Armour of God 2

1991, 106 minutes, HDCAM, in Cantonese with live-projected English subtitles
Directed by: Jackie Chan
Starring: Jackie Chan, Dodo Cheng, Eva Cobo Garcia, Shoko Ikeda

 

Monday, June 24 @ 8:30pm (buy tickets)

 

Written off as a high-concept boondoggle, OPERATION CONDOR might just be the best $20 million ever spent. Once again monopolizing all the hats (director, producer, choreographer, star) Jackie Chan pulls out all the stops to make a movie that is simultaneously a turn-on-a-dime comedy, a massive action spectacular, a globe-trotting adventure epic, and a karaoke sing-a-long about Nazi gold. $1 billion of it, to be exact, and if you don’t think you’re going to see one billion dollars worth of gold bars onscreen you must have forgotten that Jackie Chan always delivers. He says $1 billion in gold, he’ll show you $1 billion in gold. He says underground Nazi base, he’ll build you an underground Nazi base. He promises the Sahara Desert, he films in the Sahara Desert. That’s why he’s Jackie Chan.

This slick sequel to Armour of God hits all the key tropes of the Armour of God films: a Remy Julienne car chase (a metal-crunching pinball game using cars and motorcycles as bumpers), a hiding-in-the-bathroom scene, a karaoke sequence and a final fight in a secret lair. On every level this movie is bigger and slicker than AOG 1, and those who’ve missed it have missed one of Chan’s best modern-day action films.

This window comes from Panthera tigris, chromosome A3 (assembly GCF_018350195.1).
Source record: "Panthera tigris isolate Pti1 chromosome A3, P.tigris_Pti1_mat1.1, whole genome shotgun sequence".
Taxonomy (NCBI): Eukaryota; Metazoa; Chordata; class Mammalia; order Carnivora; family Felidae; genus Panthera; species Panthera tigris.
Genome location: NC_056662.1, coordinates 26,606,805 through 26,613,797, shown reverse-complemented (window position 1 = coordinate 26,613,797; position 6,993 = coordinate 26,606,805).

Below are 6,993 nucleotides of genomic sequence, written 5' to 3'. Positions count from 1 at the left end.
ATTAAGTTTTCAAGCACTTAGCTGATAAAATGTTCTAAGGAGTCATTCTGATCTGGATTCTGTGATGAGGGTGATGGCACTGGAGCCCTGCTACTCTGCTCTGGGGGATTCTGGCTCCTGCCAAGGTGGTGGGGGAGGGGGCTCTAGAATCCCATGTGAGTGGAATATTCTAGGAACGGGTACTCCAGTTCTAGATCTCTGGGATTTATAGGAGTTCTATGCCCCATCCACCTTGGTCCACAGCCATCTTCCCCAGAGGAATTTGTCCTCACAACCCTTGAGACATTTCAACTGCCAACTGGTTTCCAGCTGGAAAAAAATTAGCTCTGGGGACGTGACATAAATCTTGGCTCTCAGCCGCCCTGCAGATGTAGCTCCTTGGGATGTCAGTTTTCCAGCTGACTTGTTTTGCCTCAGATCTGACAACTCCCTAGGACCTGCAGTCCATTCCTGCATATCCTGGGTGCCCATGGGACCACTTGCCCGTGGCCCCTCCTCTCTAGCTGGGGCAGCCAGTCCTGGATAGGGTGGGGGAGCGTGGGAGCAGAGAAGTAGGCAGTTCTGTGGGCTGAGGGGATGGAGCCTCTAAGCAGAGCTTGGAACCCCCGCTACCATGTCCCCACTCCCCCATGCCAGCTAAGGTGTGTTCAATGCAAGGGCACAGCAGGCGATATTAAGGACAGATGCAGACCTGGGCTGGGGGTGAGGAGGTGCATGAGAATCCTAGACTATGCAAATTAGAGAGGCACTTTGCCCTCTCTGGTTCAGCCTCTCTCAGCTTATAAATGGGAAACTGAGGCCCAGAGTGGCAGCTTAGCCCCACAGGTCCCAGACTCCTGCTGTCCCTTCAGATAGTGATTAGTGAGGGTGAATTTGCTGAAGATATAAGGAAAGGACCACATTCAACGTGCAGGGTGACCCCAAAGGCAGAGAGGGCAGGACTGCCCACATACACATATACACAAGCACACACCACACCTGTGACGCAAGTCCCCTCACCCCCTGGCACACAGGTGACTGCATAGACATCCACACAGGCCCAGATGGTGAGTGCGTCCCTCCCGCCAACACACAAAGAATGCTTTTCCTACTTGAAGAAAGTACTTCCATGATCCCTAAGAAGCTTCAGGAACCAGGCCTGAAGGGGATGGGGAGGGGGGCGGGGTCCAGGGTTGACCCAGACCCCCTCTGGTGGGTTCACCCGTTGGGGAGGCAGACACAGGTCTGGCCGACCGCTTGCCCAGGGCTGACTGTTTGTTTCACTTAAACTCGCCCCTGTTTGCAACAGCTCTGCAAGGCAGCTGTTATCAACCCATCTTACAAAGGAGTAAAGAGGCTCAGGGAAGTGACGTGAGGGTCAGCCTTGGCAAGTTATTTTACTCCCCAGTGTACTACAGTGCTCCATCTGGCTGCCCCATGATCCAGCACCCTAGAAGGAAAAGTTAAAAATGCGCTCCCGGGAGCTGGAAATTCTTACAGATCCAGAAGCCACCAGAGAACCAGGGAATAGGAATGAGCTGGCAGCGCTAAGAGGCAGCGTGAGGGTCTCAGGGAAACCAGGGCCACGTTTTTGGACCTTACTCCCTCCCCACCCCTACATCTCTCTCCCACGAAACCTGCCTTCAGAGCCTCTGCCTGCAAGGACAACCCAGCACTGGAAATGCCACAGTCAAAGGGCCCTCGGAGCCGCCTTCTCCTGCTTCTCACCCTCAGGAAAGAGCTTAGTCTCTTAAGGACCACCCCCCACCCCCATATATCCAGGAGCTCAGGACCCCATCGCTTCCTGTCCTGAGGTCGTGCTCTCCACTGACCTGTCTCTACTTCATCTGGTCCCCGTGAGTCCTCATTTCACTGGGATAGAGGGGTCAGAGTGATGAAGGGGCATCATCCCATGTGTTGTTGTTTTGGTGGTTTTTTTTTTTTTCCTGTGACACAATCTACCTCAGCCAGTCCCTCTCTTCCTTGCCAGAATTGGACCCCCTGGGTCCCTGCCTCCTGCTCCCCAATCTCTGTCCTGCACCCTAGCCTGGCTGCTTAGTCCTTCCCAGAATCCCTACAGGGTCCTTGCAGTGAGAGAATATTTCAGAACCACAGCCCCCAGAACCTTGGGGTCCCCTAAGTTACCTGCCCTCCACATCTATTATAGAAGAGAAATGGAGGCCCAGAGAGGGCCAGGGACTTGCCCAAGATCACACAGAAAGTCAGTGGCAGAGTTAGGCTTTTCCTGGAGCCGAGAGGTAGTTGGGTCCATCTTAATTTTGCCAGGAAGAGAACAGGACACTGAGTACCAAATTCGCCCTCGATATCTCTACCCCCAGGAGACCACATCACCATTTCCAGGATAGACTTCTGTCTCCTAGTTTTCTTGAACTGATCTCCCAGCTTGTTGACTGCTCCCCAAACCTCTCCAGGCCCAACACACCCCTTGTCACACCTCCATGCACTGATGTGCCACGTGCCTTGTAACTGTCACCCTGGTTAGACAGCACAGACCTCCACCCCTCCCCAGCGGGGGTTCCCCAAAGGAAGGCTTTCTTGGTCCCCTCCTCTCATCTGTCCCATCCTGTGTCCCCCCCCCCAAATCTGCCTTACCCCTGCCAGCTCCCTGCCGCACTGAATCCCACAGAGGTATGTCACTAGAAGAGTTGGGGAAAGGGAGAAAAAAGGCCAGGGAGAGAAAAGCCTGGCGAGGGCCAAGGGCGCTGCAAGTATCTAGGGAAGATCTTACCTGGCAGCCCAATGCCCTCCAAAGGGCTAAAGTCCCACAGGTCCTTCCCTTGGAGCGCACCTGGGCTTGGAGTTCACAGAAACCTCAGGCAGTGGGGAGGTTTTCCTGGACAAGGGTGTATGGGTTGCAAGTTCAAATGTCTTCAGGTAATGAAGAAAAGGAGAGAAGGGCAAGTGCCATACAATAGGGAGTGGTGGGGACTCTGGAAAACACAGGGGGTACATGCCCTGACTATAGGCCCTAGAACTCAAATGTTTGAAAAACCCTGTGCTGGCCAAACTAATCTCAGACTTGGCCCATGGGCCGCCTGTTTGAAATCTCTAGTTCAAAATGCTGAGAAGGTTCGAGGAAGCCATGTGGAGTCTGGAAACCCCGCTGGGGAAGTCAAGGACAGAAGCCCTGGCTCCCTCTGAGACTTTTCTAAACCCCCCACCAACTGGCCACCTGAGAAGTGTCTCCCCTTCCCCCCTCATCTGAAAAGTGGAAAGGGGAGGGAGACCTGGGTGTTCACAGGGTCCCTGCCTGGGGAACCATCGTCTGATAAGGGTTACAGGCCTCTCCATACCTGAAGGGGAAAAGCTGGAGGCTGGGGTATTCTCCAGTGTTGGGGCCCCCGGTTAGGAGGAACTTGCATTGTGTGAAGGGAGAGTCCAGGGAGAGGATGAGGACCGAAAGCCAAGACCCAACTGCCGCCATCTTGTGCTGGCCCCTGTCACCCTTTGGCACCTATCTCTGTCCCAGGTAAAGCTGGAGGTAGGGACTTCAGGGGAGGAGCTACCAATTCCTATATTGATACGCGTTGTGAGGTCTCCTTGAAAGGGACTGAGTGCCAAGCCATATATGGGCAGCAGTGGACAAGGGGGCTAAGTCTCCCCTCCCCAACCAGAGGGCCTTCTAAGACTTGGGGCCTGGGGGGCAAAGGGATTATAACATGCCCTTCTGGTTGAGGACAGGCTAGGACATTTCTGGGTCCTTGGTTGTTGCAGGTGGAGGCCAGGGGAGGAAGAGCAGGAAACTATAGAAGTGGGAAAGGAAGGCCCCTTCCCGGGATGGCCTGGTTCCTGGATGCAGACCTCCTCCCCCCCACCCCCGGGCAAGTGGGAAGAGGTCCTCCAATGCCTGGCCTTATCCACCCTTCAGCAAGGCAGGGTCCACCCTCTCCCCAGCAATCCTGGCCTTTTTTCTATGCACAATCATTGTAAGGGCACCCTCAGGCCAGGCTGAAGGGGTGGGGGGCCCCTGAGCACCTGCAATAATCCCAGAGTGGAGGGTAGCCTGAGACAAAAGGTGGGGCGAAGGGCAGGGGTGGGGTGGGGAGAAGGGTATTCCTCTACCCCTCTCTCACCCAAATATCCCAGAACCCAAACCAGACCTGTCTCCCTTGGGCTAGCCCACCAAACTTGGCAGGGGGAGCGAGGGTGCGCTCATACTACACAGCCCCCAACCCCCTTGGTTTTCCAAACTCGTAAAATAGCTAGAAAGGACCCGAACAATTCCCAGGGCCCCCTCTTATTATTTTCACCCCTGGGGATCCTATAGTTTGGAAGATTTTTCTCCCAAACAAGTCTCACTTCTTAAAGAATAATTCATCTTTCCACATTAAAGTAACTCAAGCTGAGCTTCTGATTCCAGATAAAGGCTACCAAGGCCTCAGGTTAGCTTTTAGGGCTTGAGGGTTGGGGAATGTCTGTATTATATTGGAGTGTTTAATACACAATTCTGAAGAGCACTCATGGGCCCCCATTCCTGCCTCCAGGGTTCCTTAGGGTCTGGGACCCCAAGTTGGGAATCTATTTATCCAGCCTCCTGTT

This time around globetrotting adventurer and itinerant archeologist, Asian Hawk, is on the trail of Nazi gold buried in the Sahara Desert, and finishing the movie was as big an adventure as the movie itself. Co-directed by Frankie Chan and Johnnie To, it’s Jackie who has his fingerprints all over this one. It took almost a year to make this movie and its budget slowly grew from HK$40 million to HK$115 million (still a pittance by Hollywood standards). Filming in Spain was the original plan, but when Spain turned out to be an expensive fiasco they moved to Morocco where the production manager was promptly thrown in jail for for passing counterfeit bills (prop money printed with the Golden Harvest logo). The company moved on to the Saharan location, which went two months over schedule due to an illness that decimated the crew. Dailies were shipped to Madrid, so no one could see any footage until after the shoot was over. Finally fed-up, Chan scooped up ten tons of sand and returned to Hong Kong to shoot the rest of the movie on a soundstage.

Complicated? Sure. But this easy-breezy movie doesn’t show the strain. Jackie bounces manic ideas and routines off his three female co-stars (Dodo Cheng, Eva Cobo Garcia, and Shoko Ikeda) like pinballs, and the entire movie is constructed like one long, gag sequence — every scene, every character, building momentum off what has come before until the whole thing’s going downhill so fast that you can’t do anything but hold on and laugh. It’s a great big glorious behemoth of a movie. The kind they just don’t make anymore.

Operation Condor